Pig exhibit may be cancelled at the Minnesota State FairHawley, MN (WDAY TV) -- A new strain of swine flu has some disease control experts calling for the Minnesota State Fair, which opens this week, to cancel the pig exhibit. For a Clay County teen that would mean the end of her chance to try and place her prize pig at the big show.
Hawley, MN (WDAY TV) -- A new strain of swine flu has some disease control experts calling for the Minnesota State Fair, which opens this week, to cancel the pig exhibit. For a Clay County teen that would mean the end of her chance to try and place her prize pig at the big show.
Meet Fox Face. He is a Duroc pig and the divine swine of 17 year-old Elsie Bauer.
Elise Bauer - Pig Exhibitor: "I really loved pigs since 2nd grade. My friends are all horse crazy, but I love my pigs."
Fox Face placed 3rd in the Clay County Fair - good enough to give him a ticket to the big show, The Minnesota State Fair. But some are calling for the hog portion of the fair to be called off.
Elise Bauer: "I would be devastated because this is probably going to be my last state fair since I am going to college next year."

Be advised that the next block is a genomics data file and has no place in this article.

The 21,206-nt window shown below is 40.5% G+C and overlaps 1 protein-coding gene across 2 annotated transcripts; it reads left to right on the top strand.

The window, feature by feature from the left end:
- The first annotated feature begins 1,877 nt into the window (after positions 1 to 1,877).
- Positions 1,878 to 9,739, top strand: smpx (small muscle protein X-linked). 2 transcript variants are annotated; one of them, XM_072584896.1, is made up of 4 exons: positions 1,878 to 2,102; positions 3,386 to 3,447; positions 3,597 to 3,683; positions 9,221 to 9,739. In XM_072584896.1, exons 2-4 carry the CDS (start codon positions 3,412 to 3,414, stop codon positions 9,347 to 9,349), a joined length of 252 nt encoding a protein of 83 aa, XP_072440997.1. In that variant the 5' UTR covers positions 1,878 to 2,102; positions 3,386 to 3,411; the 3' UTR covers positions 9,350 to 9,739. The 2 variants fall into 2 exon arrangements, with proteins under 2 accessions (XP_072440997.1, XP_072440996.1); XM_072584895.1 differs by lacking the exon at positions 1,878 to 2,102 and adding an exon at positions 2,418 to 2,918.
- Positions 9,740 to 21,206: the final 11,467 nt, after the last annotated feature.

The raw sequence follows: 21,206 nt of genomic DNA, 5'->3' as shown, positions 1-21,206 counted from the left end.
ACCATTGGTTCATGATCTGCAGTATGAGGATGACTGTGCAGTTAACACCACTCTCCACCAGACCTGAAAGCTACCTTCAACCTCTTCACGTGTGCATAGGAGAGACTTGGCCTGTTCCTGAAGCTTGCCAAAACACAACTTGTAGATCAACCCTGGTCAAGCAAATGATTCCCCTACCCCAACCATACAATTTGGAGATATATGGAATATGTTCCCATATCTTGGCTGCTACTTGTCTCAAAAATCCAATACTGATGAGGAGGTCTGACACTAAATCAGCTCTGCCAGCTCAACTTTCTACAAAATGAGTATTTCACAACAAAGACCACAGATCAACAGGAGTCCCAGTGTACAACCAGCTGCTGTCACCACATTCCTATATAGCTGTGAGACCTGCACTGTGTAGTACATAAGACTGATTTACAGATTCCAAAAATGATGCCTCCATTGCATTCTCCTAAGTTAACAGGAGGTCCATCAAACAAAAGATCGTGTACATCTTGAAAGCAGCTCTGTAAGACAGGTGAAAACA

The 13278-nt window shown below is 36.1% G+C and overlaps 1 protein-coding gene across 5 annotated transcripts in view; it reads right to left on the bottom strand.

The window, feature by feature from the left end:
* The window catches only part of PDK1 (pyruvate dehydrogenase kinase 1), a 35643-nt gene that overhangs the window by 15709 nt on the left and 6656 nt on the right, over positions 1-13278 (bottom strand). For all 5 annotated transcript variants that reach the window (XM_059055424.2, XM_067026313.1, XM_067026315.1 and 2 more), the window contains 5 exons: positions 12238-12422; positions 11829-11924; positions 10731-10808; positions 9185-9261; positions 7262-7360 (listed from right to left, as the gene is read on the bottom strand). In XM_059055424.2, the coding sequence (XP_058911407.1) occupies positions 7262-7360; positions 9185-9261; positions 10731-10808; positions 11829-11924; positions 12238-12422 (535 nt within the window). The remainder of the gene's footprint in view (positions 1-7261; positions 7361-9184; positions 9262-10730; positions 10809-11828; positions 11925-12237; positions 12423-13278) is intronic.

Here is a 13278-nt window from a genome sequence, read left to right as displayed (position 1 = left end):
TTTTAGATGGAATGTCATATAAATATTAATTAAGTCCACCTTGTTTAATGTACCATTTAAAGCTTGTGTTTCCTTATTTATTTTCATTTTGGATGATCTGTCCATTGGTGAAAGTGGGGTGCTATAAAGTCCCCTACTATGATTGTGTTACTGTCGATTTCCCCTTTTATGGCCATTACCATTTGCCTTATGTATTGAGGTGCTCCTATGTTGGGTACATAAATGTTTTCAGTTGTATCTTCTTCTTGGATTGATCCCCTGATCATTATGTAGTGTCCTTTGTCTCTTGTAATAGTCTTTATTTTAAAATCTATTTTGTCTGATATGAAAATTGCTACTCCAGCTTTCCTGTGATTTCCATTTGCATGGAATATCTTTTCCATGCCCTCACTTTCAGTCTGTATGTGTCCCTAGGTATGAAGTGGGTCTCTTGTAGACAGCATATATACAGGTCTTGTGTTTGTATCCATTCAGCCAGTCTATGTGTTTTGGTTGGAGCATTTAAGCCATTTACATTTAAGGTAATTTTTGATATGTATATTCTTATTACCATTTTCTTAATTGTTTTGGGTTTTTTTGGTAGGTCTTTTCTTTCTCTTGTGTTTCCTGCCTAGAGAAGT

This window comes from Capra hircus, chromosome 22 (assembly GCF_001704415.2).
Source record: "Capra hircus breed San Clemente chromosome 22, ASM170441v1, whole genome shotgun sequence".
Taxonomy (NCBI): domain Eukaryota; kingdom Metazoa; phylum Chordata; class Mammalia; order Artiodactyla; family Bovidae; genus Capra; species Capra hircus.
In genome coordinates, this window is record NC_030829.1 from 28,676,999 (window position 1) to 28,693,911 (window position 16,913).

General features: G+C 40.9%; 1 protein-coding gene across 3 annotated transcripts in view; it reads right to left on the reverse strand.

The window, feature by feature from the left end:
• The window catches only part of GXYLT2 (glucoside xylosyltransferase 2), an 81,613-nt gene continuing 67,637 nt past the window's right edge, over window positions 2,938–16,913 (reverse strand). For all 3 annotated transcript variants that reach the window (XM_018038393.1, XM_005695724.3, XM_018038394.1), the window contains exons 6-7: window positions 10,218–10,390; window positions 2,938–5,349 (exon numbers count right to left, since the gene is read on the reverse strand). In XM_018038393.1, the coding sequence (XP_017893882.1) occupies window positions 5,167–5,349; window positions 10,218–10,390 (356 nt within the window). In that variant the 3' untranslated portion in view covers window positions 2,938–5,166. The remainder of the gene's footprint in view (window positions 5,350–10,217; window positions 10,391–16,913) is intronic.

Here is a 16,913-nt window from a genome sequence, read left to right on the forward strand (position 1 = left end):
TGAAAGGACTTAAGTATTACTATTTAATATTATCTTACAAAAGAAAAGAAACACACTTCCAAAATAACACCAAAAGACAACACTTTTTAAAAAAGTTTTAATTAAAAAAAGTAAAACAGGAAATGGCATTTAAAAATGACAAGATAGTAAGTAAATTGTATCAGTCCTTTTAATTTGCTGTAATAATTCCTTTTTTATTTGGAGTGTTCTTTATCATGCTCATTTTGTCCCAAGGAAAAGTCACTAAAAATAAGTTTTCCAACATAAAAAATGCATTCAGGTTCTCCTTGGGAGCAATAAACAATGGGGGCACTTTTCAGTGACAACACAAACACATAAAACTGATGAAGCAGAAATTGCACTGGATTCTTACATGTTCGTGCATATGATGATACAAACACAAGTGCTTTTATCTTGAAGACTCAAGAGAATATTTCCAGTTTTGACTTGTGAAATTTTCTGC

The fear of some is that a mass gathering of pigs at the state fair might lead to the spread of a new strain of swine flu.
Dr. Michael Osterholm - Center for Infectious Disease Research: "In 80 years of being to culture influenza viruses or grow them, we've never seen this kind of transmission between animals and humans occurring like we are right now."
Elise Bauer: "We all got letters, all the swine exhibitors got letters about remembering no eating and drinking and washing your hands and stuff after you've been in the barns."
Exhibitors are also being told to watch for lethargic pigs which to the untrained eye seems like most of the time.
Elise Bauer: "If I come down here to feed him he'll usually get right up and come over and feed and if he was sick he probably wouldn't get up so easy."
Fox Face will get his big day to try and bring home the bacon. The State Fair says after consulting with the state epidemiologist the risk is not great enough to cancel, but it's not the immediate contact with pigs that has disease researchers at the U of M concerned.
Dr. Michael Osterholm: "So far, it hasn't caused severe illness but the ongoing transmission of it would be the perfect warm up for it eventually genetically changing and causing severe illness and that's what we are trying to minimize."
Researchers says because the main transmission is airborne, hand washing does little to prevent it.